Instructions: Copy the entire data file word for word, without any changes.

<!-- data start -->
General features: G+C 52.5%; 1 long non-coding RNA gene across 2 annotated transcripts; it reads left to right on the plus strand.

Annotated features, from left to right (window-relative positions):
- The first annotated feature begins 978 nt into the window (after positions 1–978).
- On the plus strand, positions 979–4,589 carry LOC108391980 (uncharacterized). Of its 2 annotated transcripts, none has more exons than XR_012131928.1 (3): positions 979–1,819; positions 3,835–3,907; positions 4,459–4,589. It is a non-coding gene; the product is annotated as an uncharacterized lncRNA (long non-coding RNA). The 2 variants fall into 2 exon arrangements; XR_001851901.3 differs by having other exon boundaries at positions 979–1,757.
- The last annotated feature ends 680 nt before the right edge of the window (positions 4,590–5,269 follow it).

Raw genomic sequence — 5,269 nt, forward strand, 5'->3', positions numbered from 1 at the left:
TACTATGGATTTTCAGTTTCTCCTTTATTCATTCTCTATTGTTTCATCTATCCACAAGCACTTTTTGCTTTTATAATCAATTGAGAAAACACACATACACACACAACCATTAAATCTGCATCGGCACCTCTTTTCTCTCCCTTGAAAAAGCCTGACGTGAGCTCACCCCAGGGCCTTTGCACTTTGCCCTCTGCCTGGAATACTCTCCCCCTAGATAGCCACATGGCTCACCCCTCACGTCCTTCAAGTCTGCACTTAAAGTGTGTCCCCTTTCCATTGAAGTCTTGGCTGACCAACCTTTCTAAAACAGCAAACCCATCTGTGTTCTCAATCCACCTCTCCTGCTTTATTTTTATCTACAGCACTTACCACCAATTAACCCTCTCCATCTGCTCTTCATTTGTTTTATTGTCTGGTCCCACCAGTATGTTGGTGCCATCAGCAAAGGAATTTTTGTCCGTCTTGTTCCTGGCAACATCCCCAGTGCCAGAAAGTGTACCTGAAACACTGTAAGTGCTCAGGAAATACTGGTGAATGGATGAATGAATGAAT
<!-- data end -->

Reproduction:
General features: G+C 52.5%; 1 long non-coding RNA gene across 2 annotated transcripts; it reads left to right on the plus strand.

Annotated features, from left to right (window-relative positions):
- The first annotated feature begins 978 nt into the window (after positions 1–978).
- On the plus strand, positions 979–4,589 carry LOC108391980 (uncharacterized). Of its 2 annotated transcripts, none has more exons than XR_012131928.1 (3): positions 979–1,819; positions 3,835–3,907; positions 4,459–4,589. It is a non-coding gene; the product is annotated as an uncharacterized lncRNA (long non-coding RNA). The 2 variants fall into 2 exon arrangements; XR_001851901.3 differs by having other exon boundaries at positions 979–1,757.
- The last annotated feature ends 680 nt before the right edge of the window (positions 4,590–5,269 follow it).

Raw genomic sequence — 5,269 nt, forward strand, 5'->3', positions numbered from 1 at the left:
TACTATGGATTTTCAGTTTCTCCTTTATTCATTCTCTATTGTTTCATCTATCCACAAGCACTTTTTGCTTTTATAATCAATTGAGAAAACACACATACACACACAACCATTAAATCTGCATCGGCACCTCTTTTCTCTCCCTTGAAAAAGCCTGACGTGAGCTCACCCCAGGGCCTTTGCACTTTGCCCTCTGCCTGGAATACTCTCCCCCTAGATAGCCACATGGCTCACCCCTCACGTCCTTCAAGTCTGCACTTAAAGTGTGTCCCCTTTCCATTGAAGTCTTGGCTGACCAACCTTTCTAAAACAGCAAACCCATCTGTGTTCTCAATCCACCTCTCCTGCTTTATTTTTATCTACAGCACTTACCACCAATTAACCCTCTCCATCTGCTCTTCATTTGTTTTATTGTCTGGTCCCACCAGTATGTTGGTGCCATCAGCAAAGGAATTTTTGTCCGTCTTGTTCCTGGCAACATCCCCAGTGCCAGAAAGTGTACCTGAAACACTGTAAGTGCTCAGGAAATACTGGTGAATGGATGAATGAATGAAT